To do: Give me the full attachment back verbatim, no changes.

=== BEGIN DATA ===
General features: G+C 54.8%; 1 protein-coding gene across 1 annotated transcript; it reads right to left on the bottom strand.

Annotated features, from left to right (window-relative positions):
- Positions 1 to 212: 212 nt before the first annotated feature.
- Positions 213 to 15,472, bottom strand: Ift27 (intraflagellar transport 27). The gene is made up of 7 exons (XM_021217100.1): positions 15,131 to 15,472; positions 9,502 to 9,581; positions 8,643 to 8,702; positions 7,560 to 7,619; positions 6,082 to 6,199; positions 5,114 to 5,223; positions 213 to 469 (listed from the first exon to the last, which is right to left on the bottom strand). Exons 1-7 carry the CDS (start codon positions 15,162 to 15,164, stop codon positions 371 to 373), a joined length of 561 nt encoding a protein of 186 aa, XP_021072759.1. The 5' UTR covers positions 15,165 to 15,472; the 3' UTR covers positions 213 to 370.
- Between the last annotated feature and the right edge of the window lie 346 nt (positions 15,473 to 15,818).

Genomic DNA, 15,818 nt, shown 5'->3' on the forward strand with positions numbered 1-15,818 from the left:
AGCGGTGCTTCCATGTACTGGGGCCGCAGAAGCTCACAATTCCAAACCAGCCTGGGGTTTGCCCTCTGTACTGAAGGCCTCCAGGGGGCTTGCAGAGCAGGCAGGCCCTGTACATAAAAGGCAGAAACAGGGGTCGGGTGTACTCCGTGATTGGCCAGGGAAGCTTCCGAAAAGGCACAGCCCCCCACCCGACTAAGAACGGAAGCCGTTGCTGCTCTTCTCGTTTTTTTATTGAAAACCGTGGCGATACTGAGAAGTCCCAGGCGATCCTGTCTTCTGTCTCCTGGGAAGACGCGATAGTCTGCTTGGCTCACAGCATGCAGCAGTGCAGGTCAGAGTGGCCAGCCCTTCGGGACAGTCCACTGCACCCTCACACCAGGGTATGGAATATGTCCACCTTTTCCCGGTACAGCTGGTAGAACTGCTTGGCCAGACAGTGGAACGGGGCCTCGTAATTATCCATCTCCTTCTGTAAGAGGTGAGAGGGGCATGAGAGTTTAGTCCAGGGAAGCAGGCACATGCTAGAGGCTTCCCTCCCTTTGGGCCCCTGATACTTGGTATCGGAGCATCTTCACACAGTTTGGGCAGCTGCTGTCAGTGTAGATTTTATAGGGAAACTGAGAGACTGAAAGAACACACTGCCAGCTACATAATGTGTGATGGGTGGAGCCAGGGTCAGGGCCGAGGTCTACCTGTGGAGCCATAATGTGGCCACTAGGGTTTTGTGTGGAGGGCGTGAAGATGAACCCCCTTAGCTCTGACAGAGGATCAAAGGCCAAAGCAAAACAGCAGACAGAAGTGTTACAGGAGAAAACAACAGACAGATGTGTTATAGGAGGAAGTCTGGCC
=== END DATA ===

General features: G+C 54.8%; 1 protein-coding gene across 1 annotated transcript; it reads right to left on the bottom strand.

Annotated features, from left to right (window-relative positions):
- Positions 1 to 212: 212 nt before the first annotated feature.
- Positions 213 to 15,472, bottom strand: Ift27 (intraflagellar transport 27). The gene is made up of 7 exons (XM_021217100.1): positions 15,131 to 15,472; positions 9,502 to 9,581; positions 8,643 to 8,702; positions 7,560 to 7,619; positions 6,082 to 6,199; positions 5,114 to 5,223; positions 213 to 469 (listed from the first exon to the last, which is right to left on the bottom strand). Exons 1-7 carry the CDS (start codon positions 15,162 to 15,164, stop codon positions 371 to 373), a joined length of 561 nt encoding a protein of 186 aa, XP_021072759.1. The 5' UTR covers positions 15,165 to 15,472; the 3' UTR covers positions 213 to 370.
- Between the last annotated feature and the right edge of the window lie 346 nt (positions 15,473 to 15,818).

Genomic DNA, 15,818 nt, shown 5'->3' on the forward strand with positions numbered 1-15,818 from the left:
AGCGGTGCTTCCATGTACTGGGGCCGCAGAAGCTCACAATTCCAAACCAGCCTGGGGTTTGCCCTCTGTACTGAAGGCCTCCAGGGGGCTTGCAGAGCAGGCAGGCCCTGTACATAAAAGGCAGAAACAGGGGTCGGGTGTACTCCGTGATTGGCCAGGGAAGCTTCCGAAAAGGCACAGCCCCCCACCCGACTAAGAACGGAAGCCGTTGCTGCTCTTCTCGTTTTTTTATTGAAAACCGTGGCGATACTGAGAAGTCCCAGGCGATCCTGTCTTCTGTCTCCTGGGAAGACGCGATAGTCTGCTTGGCTCACAGCATGCAGCAGTGCAGGTCAGAGTGGCCAGCCCTTCGGGACAGTCCACTGCACCCTCACACCAGGGTATGGAATATGTCCACCTTTTCCCGGTACAGCTGGTAGAACTGCTTGGCCAGACAGTGGAACGGGGCCTCGTAATTATCCATCTCCTTCTGTAAGAGGTGAGAGGGGCATGAGAGTTTAGTCCAGGGAAGCAGGCACATGCTAGAGGCTTCCCTCCCTTTGGGCCCCTGATACTTGGTATCGGAGCATCTTCACACAGTTTGGGCAGCTGCTGTCAGTGTAGATTTTATAGGGAAACTGAGAGACTGAAAGAACACACTGCCAGCTACATAATGTGTGATGGGTGGAGCCAGGGTCAGGGCCGAGGTCTACCTGTGGAGCCATAATGTGGCCACTAGGGTTTTGTGTGGAGGGCGTGAAGATGAACCCCCTTAGCTCTGACAGAGGATCAAAGGCCAAAGCAAAACAGCAGACAGAAGTGTTACAGGAGAAAACAACAGACAGATGTGTTATAGGAGGAAGTCTGGCC